It’s a lot of fun to feel like you have wild friends, and feeding birds is a great way to connect with nature. I’ve been asked many times how to make friends with local corvids, crows in particular. While this post is mostly aimed at American crows in North America, it’s applicable to most corvids. However, please be aware of local laws regarding feeding birds.
The best way to get on a crow’s good side is through their stomach. Unsalted peanuts in-shell work wonders (i.e. crow crack). The best thing you can do is put out peanuts consistently and don’t look directly at the birds when you do so (at least initially). Be conspicuous about you being the one to drop the food, but do not throw the food toward the crows or look at them initially, but do make sure they are in the area. Then, go back inside. It may take them no time at all to come to your food, or it may take them a while before they trust it. Crows are very neophobic and suspicious, and even if it’s a food they love, they will be careful simply because it came from a human. (I suspect if you live in an area with high traffic or restaurants nearby, they will take less time to come to your offering than if you live in a quiet, low-traffic suburban area.)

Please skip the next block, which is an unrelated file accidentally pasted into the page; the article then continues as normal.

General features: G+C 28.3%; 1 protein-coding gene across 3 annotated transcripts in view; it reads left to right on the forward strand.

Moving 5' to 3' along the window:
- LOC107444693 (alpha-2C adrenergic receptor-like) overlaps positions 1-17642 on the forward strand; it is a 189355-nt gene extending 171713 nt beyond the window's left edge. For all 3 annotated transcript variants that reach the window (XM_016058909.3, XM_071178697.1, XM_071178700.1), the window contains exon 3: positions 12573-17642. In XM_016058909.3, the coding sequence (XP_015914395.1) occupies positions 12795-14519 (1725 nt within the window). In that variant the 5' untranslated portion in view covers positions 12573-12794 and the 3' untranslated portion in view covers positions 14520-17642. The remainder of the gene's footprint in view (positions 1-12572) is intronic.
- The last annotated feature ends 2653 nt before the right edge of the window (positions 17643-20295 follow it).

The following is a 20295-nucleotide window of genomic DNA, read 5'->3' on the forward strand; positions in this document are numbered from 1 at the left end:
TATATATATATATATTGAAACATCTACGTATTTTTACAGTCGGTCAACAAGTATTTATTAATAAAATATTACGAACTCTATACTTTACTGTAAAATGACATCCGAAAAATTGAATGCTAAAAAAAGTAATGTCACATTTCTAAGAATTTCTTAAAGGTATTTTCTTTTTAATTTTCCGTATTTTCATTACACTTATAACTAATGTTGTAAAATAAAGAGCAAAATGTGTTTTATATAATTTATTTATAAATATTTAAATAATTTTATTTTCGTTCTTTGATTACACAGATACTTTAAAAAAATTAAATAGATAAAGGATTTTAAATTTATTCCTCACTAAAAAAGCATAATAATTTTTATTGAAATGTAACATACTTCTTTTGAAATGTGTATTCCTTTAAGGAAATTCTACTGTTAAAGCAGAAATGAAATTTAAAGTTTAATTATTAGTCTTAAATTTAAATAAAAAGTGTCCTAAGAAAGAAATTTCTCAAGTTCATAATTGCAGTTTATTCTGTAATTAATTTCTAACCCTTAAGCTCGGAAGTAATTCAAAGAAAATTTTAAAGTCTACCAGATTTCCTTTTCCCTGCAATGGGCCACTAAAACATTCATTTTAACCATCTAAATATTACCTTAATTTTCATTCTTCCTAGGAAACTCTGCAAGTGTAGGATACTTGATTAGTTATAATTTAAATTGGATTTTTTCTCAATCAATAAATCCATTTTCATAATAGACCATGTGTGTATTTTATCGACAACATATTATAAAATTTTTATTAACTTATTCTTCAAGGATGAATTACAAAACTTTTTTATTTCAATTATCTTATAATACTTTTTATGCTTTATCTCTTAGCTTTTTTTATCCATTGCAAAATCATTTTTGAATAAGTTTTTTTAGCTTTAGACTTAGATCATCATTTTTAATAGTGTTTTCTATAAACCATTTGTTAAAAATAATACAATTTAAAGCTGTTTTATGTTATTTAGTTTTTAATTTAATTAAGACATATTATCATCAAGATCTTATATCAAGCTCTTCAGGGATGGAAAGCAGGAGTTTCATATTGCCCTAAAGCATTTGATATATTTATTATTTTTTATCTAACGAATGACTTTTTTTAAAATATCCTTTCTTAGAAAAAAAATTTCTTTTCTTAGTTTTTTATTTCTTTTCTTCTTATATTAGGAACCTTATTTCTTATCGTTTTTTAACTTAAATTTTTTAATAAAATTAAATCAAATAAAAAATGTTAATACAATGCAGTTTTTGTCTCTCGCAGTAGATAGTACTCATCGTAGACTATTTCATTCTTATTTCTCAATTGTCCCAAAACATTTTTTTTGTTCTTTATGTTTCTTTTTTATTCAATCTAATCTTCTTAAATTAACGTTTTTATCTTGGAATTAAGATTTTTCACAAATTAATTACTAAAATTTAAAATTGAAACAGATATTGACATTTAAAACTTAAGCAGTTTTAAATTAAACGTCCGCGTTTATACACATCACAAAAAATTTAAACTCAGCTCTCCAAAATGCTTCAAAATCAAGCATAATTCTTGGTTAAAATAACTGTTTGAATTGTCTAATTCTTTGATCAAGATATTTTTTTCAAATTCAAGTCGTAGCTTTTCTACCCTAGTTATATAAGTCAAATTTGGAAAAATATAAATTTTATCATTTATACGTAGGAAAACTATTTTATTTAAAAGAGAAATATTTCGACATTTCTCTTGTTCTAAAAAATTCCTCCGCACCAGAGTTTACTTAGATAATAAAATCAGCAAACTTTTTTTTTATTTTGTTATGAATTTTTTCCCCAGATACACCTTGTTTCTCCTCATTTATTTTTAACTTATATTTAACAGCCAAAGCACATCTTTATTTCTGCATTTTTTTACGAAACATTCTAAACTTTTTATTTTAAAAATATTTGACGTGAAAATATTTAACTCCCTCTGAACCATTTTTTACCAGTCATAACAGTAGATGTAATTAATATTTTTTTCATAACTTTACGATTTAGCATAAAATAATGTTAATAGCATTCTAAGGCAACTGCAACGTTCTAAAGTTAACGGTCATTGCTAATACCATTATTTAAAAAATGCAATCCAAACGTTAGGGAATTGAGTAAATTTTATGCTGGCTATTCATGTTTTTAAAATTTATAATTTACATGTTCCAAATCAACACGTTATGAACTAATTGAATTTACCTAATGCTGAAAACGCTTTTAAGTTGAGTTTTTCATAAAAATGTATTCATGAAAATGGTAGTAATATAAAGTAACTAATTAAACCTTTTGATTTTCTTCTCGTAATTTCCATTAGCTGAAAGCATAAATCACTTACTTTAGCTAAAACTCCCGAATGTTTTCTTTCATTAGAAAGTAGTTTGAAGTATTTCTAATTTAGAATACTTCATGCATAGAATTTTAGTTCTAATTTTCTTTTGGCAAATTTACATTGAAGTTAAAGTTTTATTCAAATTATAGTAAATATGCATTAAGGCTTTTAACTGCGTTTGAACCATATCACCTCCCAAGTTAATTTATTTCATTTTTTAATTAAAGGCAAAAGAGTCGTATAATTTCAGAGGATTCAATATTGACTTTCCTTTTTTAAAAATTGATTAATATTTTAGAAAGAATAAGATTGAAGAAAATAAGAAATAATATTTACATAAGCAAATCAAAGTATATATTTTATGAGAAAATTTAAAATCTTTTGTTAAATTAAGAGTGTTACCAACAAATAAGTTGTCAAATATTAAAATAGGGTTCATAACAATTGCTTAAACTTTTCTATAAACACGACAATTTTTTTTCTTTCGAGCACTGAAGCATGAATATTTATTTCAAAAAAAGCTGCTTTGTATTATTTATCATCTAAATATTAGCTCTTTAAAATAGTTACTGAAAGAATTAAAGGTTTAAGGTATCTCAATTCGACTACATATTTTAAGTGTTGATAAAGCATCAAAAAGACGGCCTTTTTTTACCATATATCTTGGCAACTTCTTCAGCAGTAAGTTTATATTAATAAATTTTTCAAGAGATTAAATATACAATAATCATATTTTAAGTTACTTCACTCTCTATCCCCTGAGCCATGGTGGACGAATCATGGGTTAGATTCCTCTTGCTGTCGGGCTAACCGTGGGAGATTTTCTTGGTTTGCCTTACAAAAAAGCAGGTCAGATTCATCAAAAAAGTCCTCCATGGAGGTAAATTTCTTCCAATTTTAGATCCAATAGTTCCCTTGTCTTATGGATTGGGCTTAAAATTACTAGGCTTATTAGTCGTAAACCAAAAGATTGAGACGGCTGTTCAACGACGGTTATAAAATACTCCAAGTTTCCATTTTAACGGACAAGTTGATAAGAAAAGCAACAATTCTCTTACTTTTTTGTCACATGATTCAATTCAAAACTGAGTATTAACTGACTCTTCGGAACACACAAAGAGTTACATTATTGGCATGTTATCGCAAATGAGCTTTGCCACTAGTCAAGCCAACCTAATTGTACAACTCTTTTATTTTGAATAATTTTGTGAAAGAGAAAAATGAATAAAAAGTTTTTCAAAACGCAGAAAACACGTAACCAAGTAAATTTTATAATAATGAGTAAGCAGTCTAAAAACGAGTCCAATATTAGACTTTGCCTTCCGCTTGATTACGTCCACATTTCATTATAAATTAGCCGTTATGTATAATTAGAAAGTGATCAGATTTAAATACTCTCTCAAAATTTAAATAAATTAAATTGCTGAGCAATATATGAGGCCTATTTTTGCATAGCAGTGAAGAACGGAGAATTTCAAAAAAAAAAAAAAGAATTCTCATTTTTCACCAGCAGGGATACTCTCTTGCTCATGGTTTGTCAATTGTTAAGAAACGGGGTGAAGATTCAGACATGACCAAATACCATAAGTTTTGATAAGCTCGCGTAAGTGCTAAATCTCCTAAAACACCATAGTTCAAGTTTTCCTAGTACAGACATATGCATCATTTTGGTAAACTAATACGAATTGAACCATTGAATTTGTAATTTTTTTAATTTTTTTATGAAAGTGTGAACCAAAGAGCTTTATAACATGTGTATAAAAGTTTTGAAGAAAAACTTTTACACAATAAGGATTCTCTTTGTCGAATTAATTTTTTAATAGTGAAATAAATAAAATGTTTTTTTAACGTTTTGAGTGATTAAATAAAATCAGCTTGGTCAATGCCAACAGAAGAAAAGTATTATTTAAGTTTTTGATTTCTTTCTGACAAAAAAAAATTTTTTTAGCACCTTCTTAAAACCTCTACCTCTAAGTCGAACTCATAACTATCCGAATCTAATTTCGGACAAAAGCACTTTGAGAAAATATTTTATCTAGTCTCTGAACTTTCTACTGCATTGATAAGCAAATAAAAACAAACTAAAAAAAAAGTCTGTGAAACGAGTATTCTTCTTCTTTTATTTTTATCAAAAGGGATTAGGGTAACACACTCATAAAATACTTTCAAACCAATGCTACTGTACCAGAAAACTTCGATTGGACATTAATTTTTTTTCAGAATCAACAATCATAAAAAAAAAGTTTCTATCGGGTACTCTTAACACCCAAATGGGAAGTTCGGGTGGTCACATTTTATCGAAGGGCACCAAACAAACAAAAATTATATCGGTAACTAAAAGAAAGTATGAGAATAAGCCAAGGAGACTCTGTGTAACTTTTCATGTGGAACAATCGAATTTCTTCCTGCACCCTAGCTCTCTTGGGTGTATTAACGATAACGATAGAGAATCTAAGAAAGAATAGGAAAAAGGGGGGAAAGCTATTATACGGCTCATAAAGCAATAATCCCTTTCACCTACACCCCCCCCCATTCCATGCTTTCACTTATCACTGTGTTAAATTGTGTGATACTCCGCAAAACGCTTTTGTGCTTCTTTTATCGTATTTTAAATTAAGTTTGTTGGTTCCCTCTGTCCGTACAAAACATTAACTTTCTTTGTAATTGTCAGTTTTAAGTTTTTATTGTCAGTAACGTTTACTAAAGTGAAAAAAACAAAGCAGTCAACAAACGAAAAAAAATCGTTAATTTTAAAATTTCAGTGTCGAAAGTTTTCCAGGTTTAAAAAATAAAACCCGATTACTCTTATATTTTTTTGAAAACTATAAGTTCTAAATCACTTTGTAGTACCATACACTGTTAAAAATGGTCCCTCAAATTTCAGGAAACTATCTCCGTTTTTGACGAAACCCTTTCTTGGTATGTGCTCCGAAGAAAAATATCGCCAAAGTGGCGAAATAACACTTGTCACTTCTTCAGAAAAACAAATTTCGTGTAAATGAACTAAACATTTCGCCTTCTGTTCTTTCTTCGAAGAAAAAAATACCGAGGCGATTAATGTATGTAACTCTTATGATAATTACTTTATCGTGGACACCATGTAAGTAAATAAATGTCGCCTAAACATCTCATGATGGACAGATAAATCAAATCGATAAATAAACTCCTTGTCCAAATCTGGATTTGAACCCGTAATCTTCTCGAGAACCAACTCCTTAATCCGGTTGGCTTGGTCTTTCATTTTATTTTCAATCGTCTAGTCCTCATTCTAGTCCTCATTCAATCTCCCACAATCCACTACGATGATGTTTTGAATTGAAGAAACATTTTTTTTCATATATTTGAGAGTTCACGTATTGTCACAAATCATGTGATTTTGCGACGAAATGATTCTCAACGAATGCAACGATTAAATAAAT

Over time they will get more comfortable with you and start to expect food from you, and from there, you can build a bond of trust. The big thing is not startling them once you put the food out. Eventually you can look at them, be outside when they come down, and in some cases, they might just perch nearby while you are hanging out in your yard. Other foods that are great for them are things like dog and cat food (high protein) and even cooked eggs and egg shells (especially during the spring). Cheeze puffs and cheezits also tend to be a favorite, though I can’t say much about their health value.
A word of caution: You may alter social dynamics. Neighbor crows may get wind of what you are doing and challenge the family that normally occupies your yard. If you provide too much food, your home may become a communal site, and the number of crows can get out of control. Use your best judgement and I recommend just feeding a particular amount on a schedule and maybe supplementing them as you see them, to build your relationship. Another thing to keep in mind is the dynamics with your neighbors. Most people are fine with occasional feedings, but sometimes neighbors get upset if too many crows hang around for too long. Be mindful of your neighbors, and better yet, as you build your relationship with the crows think about educating your neighbors and getting them interested in your new buddies too.
Observing crow families and getting to know their individual personalities is highly rewarding. Having them trust you enough to use your yard as a safe haven for foraging and eventually, even bringing their young kids around is especially rewarding. Enjoy and I hope this helps you make some new, wild friends!